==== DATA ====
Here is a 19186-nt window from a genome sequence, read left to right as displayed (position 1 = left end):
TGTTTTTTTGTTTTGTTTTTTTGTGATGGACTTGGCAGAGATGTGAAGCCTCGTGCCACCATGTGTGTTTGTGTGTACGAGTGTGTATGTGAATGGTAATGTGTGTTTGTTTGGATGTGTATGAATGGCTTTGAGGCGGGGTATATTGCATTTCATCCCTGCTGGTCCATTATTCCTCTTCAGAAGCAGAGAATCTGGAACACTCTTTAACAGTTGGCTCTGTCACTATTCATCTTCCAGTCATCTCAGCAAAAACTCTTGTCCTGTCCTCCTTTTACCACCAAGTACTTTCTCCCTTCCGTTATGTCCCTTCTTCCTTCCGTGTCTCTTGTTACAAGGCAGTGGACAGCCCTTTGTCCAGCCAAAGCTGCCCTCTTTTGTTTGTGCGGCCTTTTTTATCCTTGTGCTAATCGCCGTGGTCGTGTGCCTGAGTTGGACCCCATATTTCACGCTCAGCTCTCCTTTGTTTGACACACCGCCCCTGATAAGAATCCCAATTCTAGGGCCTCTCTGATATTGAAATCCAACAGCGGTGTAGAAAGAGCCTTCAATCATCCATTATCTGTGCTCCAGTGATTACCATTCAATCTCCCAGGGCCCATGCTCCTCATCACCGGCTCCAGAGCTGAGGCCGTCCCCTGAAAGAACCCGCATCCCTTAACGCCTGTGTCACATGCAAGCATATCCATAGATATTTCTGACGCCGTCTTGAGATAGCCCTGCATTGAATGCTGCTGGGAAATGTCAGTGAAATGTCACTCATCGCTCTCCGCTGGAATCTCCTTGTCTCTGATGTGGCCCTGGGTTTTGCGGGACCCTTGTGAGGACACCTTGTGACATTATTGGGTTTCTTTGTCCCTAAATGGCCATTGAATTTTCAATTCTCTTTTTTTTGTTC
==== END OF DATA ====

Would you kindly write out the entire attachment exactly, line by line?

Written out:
Here is a 19186-nt window from a genome sequence, read left to right as displayed (position 1 = left end):
TGTTTTTTTGTTTTGTTTTTTTGTGATGGACTTGGCAGAGATGTGAAGCCTCGTGCCACCATGTGTGTTTGTGTGTACGAGTGTGTATGTGAATGGTAATGTGTGTTTGTTTGGATGTGTATGAATGGCTTTGAGGCGGGGTATATTGCATTTCATCCCTGCTGGTCCATTATTCCTCTTCAGAAGCAGAGAATCTGGAACACTCTTTAACAGTTGGCTCTGTCACTATTCATCTTCCAGTCATCTCAGCAAAAACTCTTGTCCTGTCCTCCTTTTACCACCAAGTACTTTCTCCCTTCCGTTATGTCCCTTCTTCCTTCCGTGTCTCTTGTTACAAGGCAGTGGACAGCCCTTTGTCCAGCCAAAGCTGCCCTCTTTTGTTTGTGCGGCCTTTTTTATCCTTGTGCTAATCGCCGTGGTCGTGTGCCTGAGTTGGACCCCATATTTCACGCTCAGCTCTCCTTTGTTTGACACACCGCCCCTGATAAGAATCCCAATTCTAGGGCCTCTCTGATATTGAAATCCAACAGCGGTGTAGAAAGAGCCTTCAATCATCCATTATCTGTGCTCCAGTGATTACCATTCAATCTCCCAGGGCCCATGCTCCTCATCACCGGCTCCAGAGCTGAGGCCGTCCCCTGAAAGAACCCGCATCCCTTAACGCCTGTGTCACATGCAAGCATATCCATAGATATTTCTGACGCCGTCTTGAGATAGCCCTGCATTGAATGCTGCTGGGAAATGTCAGTGAAATGTCACTCATCGCTCTCCGCTGGAATCTCCTTGTCTCTGATGTGGCCCTGGGTTTTGCGGGACCCTTGTGAGGACACCTTGTGACATTATTGGGTTTCTTTGTCCCTAAATGGCCATTGAATTTTCAATTCTCTTTTTTTTGTTC